Pennsylvania law penalizes:
- Anyone who knowingly and intentionally makes any materially false oral or written statement in connection with the purchase, delivery or transfer of a firearm, including a statement on any form promulgated by federal or state agencies;1
- Anyone who willfully furnishes or exhibits any false identification intended or likely to deceive the seller, licensed dealer or licensed manufacturer in connection with the purchase, delivery or transfer of a firearm;2
- Any seller who knowingly or intentionally sells, delivers or transfers a firearm under circumstances intended to provide a firearm to any person who is unqualified or ineligible to possess a firearm under Pennsylvania law;3 and
- Any seller who delivers a firearm in violation of the requirements of Pennsylvania law and “who has reason to believe that the firearm is intended to be used in the commission of a crime or attempt to commit a crime.” This person may be held civilly and criminally liable for the crime or attempted crime.4
Pennsylvania law requires any licensed dealer, importer, or manufacturer who intends to transfer a handgun or short-barreled rifle or shotgun to utilize an “application/record of sale” which contains the following question:
“Are you the actual buyer of the firearm(s), as defined under 18 Pa.C.S. § 6102 (relating to definitions), listed on this application/record of sale? Warning: You are not the actual buyer if you are acquiring the firearm(s) on behalf of another person, unless you are legitimately acquiring the firearm as a gift for any of the following individuals who are legally eligible to own a firearm: (1) spouse; (2) parent; (3) child; (4) grandparent; or (5) grandchild.”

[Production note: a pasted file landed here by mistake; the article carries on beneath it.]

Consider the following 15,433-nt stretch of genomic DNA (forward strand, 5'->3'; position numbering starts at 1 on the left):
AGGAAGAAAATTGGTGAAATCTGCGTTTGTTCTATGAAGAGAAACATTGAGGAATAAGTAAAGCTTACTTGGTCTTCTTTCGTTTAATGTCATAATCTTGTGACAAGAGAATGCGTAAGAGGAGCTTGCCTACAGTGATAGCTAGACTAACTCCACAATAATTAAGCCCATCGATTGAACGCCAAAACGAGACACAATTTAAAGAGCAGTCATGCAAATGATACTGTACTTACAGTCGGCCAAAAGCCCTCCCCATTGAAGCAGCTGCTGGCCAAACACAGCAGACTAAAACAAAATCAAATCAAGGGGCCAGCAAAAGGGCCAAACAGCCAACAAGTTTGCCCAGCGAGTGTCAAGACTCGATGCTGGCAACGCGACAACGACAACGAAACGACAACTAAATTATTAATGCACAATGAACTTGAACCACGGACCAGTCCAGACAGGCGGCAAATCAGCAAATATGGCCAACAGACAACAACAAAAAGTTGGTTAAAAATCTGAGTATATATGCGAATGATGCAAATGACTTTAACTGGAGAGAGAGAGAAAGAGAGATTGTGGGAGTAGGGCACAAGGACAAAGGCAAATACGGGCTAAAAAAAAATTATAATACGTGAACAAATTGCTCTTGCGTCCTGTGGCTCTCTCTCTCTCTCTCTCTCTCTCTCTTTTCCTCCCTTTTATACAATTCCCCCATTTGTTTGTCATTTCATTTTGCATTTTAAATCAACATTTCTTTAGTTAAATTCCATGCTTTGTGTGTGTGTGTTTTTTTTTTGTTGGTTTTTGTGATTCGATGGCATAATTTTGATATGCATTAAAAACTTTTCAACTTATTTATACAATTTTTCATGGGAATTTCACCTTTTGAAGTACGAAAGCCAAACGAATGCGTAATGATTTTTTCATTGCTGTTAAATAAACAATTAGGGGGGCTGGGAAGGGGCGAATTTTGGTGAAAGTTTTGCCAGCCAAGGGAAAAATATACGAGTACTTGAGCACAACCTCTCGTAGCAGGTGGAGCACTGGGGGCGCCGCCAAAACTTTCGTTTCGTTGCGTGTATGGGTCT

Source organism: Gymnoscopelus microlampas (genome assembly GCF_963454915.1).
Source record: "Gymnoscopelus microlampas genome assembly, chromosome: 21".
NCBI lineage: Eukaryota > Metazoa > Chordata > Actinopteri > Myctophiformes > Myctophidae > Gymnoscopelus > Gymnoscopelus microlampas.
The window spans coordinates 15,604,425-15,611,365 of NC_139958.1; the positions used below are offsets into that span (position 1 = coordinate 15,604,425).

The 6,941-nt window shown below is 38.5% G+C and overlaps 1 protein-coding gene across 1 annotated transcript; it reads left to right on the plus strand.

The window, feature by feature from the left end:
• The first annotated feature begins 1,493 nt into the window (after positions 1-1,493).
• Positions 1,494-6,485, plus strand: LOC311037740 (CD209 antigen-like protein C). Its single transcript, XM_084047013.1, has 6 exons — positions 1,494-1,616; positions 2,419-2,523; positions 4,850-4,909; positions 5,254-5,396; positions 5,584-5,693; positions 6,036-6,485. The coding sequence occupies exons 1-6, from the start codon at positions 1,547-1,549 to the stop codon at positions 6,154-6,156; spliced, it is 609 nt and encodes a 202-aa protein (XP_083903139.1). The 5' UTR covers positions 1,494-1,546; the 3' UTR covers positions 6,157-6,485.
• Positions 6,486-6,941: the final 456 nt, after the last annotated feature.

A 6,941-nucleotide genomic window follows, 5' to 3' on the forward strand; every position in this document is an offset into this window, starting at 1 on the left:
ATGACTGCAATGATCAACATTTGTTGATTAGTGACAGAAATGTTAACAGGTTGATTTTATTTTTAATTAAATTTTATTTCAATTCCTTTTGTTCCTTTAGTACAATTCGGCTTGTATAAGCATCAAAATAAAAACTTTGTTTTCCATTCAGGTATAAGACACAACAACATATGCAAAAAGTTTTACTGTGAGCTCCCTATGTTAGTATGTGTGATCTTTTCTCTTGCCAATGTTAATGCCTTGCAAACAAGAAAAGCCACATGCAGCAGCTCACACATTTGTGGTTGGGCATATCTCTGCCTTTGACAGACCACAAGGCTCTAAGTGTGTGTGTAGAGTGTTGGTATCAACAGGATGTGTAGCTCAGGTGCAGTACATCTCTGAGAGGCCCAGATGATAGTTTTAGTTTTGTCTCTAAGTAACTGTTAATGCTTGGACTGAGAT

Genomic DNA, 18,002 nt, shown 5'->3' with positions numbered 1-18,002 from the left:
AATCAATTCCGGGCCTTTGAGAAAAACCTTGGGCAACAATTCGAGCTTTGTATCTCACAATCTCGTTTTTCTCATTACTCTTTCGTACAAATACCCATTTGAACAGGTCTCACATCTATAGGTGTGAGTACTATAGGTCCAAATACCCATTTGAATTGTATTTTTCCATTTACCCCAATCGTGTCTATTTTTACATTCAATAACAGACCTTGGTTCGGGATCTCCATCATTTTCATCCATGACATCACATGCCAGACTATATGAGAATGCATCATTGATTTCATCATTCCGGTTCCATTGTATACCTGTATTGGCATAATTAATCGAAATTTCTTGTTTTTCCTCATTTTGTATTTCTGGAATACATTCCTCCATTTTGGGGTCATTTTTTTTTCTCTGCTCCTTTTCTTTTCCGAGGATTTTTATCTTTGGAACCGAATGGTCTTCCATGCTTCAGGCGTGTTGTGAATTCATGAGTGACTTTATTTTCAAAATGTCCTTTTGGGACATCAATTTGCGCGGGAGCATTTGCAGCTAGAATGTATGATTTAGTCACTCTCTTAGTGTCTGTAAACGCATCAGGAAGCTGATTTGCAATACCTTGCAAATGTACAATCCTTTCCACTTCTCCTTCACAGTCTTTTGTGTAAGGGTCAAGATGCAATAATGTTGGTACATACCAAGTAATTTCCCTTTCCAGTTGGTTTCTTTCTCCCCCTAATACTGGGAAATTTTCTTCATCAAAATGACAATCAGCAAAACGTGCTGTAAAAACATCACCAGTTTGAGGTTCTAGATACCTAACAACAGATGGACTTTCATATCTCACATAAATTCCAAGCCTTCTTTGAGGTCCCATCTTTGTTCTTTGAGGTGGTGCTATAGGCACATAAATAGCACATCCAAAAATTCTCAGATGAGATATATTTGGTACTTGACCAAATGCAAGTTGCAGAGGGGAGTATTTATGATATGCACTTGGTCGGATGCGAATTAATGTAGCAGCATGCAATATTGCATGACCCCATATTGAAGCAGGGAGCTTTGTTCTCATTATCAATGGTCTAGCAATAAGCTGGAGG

A person violating these provisions who has already been convicted under them previously (in other words, a repeat offender), receives an enhanced punishment under Pennsylvania law.5
Upon confiscating or recovering a firearm from the possession of anyone who is not permitted by federal or state law to possess a firearm, Pennsylvania law requires a local law enforcement agency to use the best available information, including a firearms trace where necessary, to determine how and from where the person gained possession of the firearm.6
In 2008, Pennsylvania established a “Straw Purchase Prevention Education Program,” within the state Attorney General’s office to provide resources and direct grant money for an educational and public service outreach program to inform individuals of the illegal nature of purchasing a firearm for an individual prohibited from owning firearms.7 However, the program had to be developed by a not-for-profit organization which:
- Is a national trade association representing the shooting, hunting and firearm industry;
- Has a membership consisting of firearm manufacturers, firearm distributors, firearm retailers, publishers and sportsmen’s organizations; and
- Had been in existence for at least 45 years prior to the enactment of the program.8
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- 18 Pa. Cons. Stat. Ann. § 6111(g)(4)(i), (ii).
- 18 Pa. Cons. Stat. Ann. § 6111(g)(4)(iii).
- 18 Pa. Cons. Stat. Ann. § 6111(g)(2).
- 18 Pa. Cons. Stat. Ann. § 6111(g)(5), (6).
- 18 Pa. Cons. Stat. Ann. § 6111(h).
- 18 Pa. Cons. Stat. Ann. § 6127. To comply with this requirement, local law enforcement must use the National Tracing Center of the Federal Bureau of Alcohol, Tobacco, Firearms and Explosives. 18 Pa. Cons. Stat. Ann. § 6127(b).
- 18 Pa. Cons. Stat. Ann. §§ 6181- 6187.
- 18 Pa. Cons. Stat. Ann. § 6184(b).